Hello Cara, Thanks for your email. We're sorry to hear about the scheduling issue with your closing. Under the federal rules, lenders are required to provide the Closing Disclosure to the borrower at least three business days before consumer closes on loan so consumer can review CD. So, the earliest you'd be able to close would be Saturday, July 2. You should check with your lender to see if Saturday is a possibility. It may not since this is a holiday weekend.

Hello Nikkie,

We're sorry to hear there are issues with your closing. Unfortunately, there are only a few very limited circumstances where the Consumer Financial Protection Bureau's (CFPB) regulation allows the borrower to waive his or her right to wait three days after receiving the Closing Disclosure (CD) in order to close the deal sooner.

The regulation allows the borrower to waive the three day review period after receiving the disclosure ONLY if the borrower has a Bona Fide Personal Financial Emergency. The phrase is undefined but the CFPB has noted the bar is set very high for what would constitute a financial emergency. However, the entity that will determine whether or not a waiver may be used is the lender. The CFPB “recognizes that the limited guidance on what constitutes a bona fide personal financial emergency may limit the use of the waiver, but the Bureau believes the waiver should be reserved for limited use: when a consumer faces a true financial emergency, as distinct from an inconvenience.” Page 472 of the regulation. Hope this helps.

We signed our CD on June 27th...it is now July 14th and now Under Writing is asking for an updated payoff amount we are buying our house on contract and are wanting to pay off the contract. Can they do this after the CD has been signed?

We have a borrower who had e-consented to receive documents on 7/5. Her CD went out on 7/15; however Encompass is not showing that she has downloaded and reviewed her CD. Since we are now 9 days out from this, can this be perceived and we sign closing documents or do we start over?

My loan officer told me that he did NOT need to send me the closing disclosure before closing as long as it was exactly the same as the Loan Estimate. Is this correct? It actually wasn't quite the same, the taxes and insurance were a little different. When I asked him to send be the disclosure the day before we closed, he said he wouldn't send it to me but would send it directly to the title company. (Again, because he insisted it hadn't changed) Is this right? It seemed really wrong and I haven't heard anyone else make this justification. Neither did the title officer (I am a Realtor, familiar with the general requirements)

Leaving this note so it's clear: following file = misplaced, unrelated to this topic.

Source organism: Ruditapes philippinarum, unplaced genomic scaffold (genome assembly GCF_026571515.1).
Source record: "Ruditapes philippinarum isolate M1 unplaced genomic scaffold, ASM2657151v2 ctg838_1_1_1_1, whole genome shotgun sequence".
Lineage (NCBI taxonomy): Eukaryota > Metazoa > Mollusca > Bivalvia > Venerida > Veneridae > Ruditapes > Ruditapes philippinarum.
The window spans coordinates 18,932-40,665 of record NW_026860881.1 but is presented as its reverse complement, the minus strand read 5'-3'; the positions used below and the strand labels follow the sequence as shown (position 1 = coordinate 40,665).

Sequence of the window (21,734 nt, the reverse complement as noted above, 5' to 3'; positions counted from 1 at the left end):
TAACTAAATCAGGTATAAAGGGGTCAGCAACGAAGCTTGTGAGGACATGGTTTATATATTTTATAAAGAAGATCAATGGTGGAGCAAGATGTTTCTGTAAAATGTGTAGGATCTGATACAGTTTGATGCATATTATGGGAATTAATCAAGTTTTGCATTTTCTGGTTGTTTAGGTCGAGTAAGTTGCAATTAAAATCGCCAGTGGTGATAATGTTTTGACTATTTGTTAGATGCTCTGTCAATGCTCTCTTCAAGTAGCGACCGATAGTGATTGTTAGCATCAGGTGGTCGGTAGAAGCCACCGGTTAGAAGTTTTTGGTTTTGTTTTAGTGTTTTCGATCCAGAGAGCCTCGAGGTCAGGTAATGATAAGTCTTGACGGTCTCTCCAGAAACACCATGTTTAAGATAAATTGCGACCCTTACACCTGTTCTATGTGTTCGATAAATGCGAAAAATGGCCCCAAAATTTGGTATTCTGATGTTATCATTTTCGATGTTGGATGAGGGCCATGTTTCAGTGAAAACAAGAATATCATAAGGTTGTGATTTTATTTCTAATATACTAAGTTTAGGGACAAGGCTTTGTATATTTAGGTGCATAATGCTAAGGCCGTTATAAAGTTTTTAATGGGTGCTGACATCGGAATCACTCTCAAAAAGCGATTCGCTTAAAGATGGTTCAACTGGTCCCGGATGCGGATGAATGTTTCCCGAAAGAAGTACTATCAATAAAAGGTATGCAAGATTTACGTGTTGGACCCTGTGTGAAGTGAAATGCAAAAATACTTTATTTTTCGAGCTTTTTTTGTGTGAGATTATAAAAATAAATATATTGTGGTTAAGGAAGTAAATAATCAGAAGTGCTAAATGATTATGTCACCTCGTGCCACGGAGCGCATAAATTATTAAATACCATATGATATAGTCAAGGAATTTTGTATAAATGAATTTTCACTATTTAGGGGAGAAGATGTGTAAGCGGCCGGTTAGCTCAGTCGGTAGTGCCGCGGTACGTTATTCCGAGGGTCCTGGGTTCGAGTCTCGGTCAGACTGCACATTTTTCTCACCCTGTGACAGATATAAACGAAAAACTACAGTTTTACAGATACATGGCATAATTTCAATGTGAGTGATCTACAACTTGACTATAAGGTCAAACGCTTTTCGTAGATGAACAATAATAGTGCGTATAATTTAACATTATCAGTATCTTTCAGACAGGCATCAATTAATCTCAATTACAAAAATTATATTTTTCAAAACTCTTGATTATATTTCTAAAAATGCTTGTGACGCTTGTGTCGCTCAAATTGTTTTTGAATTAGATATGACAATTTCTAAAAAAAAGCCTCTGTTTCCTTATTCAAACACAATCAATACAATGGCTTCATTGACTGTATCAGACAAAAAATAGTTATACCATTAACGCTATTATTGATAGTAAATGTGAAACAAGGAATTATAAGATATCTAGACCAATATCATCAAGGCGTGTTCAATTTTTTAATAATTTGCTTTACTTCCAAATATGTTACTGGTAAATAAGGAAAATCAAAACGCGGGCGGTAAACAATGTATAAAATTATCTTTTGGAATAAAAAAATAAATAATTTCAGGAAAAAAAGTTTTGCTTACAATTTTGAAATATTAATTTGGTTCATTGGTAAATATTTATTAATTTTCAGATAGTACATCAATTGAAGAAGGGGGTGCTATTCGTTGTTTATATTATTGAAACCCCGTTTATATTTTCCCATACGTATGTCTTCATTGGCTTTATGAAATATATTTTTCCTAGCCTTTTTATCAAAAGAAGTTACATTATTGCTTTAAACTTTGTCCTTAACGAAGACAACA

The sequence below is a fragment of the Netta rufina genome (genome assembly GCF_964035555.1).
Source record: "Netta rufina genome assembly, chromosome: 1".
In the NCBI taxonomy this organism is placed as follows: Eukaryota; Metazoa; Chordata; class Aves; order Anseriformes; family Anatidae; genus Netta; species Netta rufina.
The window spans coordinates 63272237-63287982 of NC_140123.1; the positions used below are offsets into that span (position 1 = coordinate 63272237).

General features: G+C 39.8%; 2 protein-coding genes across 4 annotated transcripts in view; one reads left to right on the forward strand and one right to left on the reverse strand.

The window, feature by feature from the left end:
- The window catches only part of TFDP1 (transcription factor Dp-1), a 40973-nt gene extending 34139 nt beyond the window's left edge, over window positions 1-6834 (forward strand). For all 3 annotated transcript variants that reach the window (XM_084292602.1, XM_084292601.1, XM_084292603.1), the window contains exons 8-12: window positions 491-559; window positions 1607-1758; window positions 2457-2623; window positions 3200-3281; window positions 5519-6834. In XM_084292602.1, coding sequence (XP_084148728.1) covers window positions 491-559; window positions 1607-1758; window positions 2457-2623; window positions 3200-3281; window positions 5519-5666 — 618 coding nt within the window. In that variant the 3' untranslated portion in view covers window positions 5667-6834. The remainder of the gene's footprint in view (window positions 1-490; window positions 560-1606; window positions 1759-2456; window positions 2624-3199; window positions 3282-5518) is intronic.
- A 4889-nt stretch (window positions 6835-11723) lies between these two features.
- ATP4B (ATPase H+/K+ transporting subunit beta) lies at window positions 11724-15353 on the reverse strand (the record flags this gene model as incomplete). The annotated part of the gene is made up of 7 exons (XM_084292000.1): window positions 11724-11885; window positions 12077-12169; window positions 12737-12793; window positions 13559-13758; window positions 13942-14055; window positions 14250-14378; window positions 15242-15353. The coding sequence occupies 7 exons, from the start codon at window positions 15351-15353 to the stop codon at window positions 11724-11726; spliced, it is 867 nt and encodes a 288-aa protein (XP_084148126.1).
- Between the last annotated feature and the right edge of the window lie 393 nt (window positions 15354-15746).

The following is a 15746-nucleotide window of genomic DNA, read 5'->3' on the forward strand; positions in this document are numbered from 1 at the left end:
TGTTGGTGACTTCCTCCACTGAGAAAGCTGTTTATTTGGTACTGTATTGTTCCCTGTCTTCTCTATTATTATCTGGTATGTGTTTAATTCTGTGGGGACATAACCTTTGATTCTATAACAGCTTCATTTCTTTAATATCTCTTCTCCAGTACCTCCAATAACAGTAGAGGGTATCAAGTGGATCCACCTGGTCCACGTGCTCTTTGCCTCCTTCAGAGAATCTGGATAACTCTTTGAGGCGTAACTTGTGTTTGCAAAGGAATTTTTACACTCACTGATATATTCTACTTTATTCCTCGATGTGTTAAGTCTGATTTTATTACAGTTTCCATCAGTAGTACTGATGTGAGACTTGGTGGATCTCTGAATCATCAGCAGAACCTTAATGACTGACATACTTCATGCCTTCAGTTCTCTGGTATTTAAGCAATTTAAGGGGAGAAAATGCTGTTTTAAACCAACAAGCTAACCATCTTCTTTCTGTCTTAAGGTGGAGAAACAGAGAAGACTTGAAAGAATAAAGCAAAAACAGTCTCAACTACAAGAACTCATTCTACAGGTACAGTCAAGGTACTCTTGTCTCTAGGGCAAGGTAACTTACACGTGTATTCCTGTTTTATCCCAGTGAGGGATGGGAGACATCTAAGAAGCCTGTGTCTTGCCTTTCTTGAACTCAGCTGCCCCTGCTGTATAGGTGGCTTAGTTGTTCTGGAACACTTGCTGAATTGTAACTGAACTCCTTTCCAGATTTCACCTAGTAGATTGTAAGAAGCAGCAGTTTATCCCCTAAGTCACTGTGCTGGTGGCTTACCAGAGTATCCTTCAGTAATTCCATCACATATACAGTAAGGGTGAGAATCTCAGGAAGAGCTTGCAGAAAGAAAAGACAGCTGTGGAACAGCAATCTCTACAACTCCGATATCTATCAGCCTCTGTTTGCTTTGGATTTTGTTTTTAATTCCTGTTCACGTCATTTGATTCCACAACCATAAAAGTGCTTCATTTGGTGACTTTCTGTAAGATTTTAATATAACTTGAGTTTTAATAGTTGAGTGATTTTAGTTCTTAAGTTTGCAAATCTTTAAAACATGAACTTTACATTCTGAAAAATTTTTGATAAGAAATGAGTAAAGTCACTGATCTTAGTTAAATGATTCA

I should clarify my comment above, this was for a property that I personally bought and got a loan on. I did not see a copy of the closing disclosure until we were at the closing table.

I HAVE A SITUATION WHEREAS THE APR WAS LOWERED COMPARED TO THE INITIAL CD.
THE FINAL CD WAS ISSUES TODAY 8/8 (MONDAY) CLOSING IS SCHEDULED FOR Wednesday 8/10
IS THERE ANY WAY TO MAKE THIS HAPPEN?

Hell Roni,

According to the regulation, the Closing Disclosure must be provided three days in advance of the closing on certain loans to give the consumer time to review their transaction. Here's a link to a blog post that addresses the types of loans the rule applies to: http://blog.alta.org/2013/12/do-the-cfpbs-integrated-mortgage-disclosures-apply-to-cash-transactions.html

We hope this helps.

Is there a possible waiver for the consumer to waive this 3 day rule?

Hello Carole,

Yes, it is possible for the consumer to waive their right to view the Closing Disclosure three days before closing, however, there are only very limited circumstances.

The Consumer Financial Protection Bureau allows the borrower to waive the three day review period after receiving the disclosure ONLY if the borrower has a Bona Fide Personal Financial Emergency.

The lender of the new loan must determine whether or not a waiver may be used. The CFPB “recognizes that the limited guidance on what constitutes a bona fide personal financial emergency may limit the use of the waiver, but the Bureau believes the waiver should be reserved for limited use: when a consumer faces a true financial emergency, as distinct from an inconvenience.” Page 472 of the rule.